Oak Knoll Lower School Celebrates Career Week

Ahead of the Memorial Day holiday weekend, students in Oak Knoll’s Lower School spent their social studies classes talking about what they want to be when they grow up and drawing inspiration from adult volunteers who recorded videos about their own careers.

From flying planes, to fighting fires and flying drones, Oak Knoll students listened to engaging videos about what other people do for a living.

During social studies classes this past week, students in pre-K through second grade learned about flying planes from Cpt. Mark Loeben, a retired Major General US Air Force and American Airlines pilot; how to coach from Oak Knoll’s fencing and track coach Lincoln Lawrence; and what it’s like to be a firefighter from deputy chief of the Elizabeth Fire Department, Drew Vignali.

Grades 3-6 heard from one of the only female presidents at a pro sports league – Rachel Jacobson, Drone Racing League president; scientist Marcus Weldon, Ph.D., and the 13th president of Bell Labs; Darren Shimwell, Summit Soccer director of coaching; Greg Loeben, Ph.D., professor of Medical Ethics and Public Health at University of Montana; and Meghan Prentiss, Neurosurgery Physician’s Assistant at Brigham and Women’s Hospital.

On Thursday, Lower School students in pre-K to grade 5 wrapped up Career Week by dressing up as their favorite career. As part of the sixth grade economics curriculum – which centers around wants vs. needs – students dressed up as an assigned occupation and over the course of two weeks, had to configure a monthly budget, including rent, utilities, food, transportation, and furnishings.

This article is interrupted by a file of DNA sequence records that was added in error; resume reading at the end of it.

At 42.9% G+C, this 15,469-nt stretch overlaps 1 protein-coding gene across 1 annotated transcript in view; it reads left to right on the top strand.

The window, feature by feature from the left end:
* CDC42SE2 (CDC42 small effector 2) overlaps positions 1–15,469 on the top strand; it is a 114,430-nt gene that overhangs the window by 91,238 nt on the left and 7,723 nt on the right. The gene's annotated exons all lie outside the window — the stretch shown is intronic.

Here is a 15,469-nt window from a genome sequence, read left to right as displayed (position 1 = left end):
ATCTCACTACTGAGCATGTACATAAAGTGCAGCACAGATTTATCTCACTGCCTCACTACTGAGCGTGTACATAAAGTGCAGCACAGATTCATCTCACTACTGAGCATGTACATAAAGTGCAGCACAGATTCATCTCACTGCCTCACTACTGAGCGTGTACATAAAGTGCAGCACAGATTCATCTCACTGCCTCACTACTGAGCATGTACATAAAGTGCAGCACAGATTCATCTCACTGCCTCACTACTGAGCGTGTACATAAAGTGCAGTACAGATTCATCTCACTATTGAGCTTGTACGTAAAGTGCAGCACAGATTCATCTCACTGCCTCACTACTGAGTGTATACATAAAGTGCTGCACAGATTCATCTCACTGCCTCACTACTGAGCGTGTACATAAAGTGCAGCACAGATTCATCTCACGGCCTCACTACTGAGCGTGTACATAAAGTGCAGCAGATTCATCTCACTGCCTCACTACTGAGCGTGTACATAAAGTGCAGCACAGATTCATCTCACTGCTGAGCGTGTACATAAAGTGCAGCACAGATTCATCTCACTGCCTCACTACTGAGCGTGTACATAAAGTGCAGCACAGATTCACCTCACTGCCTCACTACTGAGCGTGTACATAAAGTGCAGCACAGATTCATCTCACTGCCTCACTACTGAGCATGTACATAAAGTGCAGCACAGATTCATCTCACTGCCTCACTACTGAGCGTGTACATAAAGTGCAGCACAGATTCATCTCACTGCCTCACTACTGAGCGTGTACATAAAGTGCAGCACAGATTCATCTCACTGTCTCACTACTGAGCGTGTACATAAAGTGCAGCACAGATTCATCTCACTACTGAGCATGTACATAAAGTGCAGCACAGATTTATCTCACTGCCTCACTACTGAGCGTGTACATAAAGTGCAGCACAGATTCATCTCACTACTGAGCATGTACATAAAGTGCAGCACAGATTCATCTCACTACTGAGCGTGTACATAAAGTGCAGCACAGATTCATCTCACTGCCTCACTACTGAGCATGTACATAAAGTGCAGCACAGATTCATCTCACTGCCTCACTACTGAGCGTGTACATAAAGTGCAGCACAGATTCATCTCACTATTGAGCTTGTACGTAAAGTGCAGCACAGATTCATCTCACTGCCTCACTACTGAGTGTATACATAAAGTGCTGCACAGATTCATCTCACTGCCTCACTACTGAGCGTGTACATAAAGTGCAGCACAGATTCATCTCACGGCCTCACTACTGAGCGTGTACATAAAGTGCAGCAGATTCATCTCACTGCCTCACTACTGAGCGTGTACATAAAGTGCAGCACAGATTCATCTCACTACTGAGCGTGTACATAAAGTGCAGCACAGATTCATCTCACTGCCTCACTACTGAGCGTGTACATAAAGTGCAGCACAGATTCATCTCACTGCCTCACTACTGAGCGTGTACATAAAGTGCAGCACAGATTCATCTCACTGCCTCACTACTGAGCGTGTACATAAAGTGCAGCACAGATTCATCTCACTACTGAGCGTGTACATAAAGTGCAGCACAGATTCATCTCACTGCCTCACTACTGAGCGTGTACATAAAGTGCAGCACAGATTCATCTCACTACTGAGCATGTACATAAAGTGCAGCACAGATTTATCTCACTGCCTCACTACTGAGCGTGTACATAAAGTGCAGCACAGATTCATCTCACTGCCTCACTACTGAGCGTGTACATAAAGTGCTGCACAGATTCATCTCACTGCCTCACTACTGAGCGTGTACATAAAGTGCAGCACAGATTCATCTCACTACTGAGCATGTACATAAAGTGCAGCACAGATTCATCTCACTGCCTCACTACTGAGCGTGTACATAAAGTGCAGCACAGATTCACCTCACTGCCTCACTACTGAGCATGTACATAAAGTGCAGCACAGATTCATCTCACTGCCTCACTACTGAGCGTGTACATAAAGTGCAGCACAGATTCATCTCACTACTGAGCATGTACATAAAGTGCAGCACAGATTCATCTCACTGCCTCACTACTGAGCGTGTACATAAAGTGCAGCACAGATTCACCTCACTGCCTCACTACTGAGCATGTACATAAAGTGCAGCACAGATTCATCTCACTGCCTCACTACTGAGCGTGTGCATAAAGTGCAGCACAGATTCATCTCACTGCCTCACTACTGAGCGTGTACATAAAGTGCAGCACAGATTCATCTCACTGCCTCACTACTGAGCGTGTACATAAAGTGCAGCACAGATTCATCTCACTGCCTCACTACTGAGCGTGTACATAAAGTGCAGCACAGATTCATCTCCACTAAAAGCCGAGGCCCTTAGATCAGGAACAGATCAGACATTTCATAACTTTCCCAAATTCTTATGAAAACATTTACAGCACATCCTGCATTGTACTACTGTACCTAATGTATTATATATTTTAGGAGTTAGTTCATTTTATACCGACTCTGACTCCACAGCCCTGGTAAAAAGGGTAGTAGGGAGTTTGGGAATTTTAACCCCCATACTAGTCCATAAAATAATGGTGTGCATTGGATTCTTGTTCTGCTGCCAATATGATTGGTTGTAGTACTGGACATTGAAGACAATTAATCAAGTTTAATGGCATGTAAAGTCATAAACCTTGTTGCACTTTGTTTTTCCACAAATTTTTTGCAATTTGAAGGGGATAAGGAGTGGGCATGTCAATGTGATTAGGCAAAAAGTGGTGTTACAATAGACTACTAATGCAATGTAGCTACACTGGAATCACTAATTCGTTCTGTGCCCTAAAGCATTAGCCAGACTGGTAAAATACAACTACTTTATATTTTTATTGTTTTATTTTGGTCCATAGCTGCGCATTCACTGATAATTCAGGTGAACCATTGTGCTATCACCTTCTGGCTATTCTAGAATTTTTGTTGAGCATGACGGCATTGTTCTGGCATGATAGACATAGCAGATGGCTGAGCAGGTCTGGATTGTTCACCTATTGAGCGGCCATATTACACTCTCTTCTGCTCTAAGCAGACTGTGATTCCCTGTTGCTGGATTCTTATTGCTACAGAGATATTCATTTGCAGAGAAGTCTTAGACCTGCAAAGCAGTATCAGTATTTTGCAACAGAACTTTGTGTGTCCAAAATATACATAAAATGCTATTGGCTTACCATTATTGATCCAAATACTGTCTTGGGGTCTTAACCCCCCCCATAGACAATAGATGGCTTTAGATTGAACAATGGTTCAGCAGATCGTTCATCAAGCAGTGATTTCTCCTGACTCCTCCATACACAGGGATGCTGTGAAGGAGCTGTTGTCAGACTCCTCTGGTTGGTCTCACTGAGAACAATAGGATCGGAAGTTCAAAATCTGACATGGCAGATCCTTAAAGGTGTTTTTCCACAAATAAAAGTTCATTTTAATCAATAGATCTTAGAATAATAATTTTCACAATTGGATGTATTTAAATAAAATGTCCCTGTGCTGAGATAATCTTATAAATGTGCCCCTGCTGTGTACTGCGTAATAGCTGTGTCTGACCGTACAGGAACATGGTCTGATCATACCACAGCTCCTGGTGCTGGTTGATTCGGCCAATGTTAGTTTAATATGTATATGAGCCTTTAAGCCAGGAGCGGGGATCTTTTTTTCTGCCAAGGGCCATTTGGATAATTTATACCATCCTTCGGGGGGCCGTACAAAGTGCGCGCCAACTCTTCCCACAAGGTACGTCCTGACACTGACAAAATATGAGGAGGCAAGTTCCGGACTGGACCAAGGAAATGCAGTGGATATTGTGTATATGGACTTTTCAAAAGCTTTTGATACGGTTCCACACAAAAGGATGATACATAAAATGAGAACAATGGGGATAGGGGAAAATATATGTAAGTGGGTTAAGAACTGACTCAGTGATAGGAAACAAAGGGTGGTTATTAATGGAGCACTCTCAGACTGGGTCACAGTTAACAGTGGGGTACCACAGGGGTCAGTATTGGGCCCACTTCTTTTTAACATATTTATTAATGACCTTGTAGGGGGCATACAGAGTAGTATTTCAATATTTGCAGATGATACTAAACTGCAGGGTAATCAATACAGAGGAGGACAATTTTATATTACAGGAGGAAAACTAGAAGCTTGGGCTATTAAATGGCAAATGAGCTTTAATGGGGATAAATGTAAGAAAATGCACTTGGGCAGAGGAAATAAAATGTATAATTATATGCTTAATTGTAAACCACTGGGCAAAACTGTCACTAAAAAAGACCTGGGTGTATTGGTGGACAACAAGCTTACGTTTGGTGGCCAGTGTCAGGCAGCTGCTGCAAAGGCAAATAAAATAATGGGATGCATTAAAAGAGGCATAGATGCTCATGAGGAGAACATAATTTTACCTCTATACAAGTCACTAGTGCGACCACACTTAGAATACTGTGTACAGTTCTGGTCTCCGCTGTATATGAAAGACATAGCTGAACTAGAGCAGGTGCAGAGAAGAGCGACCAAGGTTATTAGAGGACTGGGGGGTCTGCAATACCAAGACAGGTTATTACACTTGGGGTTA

Dr. Marcus Weldon, Ph.D., answered questions asked by his son Luke Weldon ’28. Dr. Weldon’s video, shared with OKS students during career week, discussed technologies that Bell Labs scientists invented, including the transistor device that forms the basis of all digital devices we use today, and also described how they used the Holmdel Horn Antenna to verify the ‘Big Bang Theory’ of the origin of the universe, both of which earned Bell Labs a Nobel Prize.

“Through my job, I have been able to work with super smart people and amazing inventors,” said Dr. Weldon, whose children Rory Weldon ’24, and Luke currently attend Oak Knoll School, with Hugh Weldon ’20 graduating from the Lower School last year.

Rachel Jacobson, Drone Racing League president, discussed what it’s like to work at the 5 year-old professional league that races drones in cities and events across the globe.

“I work with the most amazing team,” said Jacobson, who spent 21 years with the National Basketball Association before joining Drone Racing League last year. “We teach kids and adults about STEM either by flying drones live or on Xbox or Play Station and our best years are ahead of us,” she said.

Lower School counselor Melissa Nelson organized Oak Knoll’s Career Week because research shows that career development should begin as early as pre-K and continue through high school into college.

“I was excited to create this Career Week for the Lower School students because I think it is a fun and exciting way for the kids to learn about many different careers and also identify their interests and abilities in a way that connects school and the world of work,” said Nelson. “Discussing careers provides opportunities for the students to develop the mindsets and behaviors necessary to learn work-related skills such as resilience, perseverance, a positive attitude toward life-long learning, and a strong work ethic. Normally, Career Week would involve professionals coming into the school to talk to the students in person, but since we are following safety precautions for COVID, I asked the volunteers to make a video about their career that the students can watch. I am so grateful to all the volunteers! Their videos are amazing, and the kids have absolutely loved them!”

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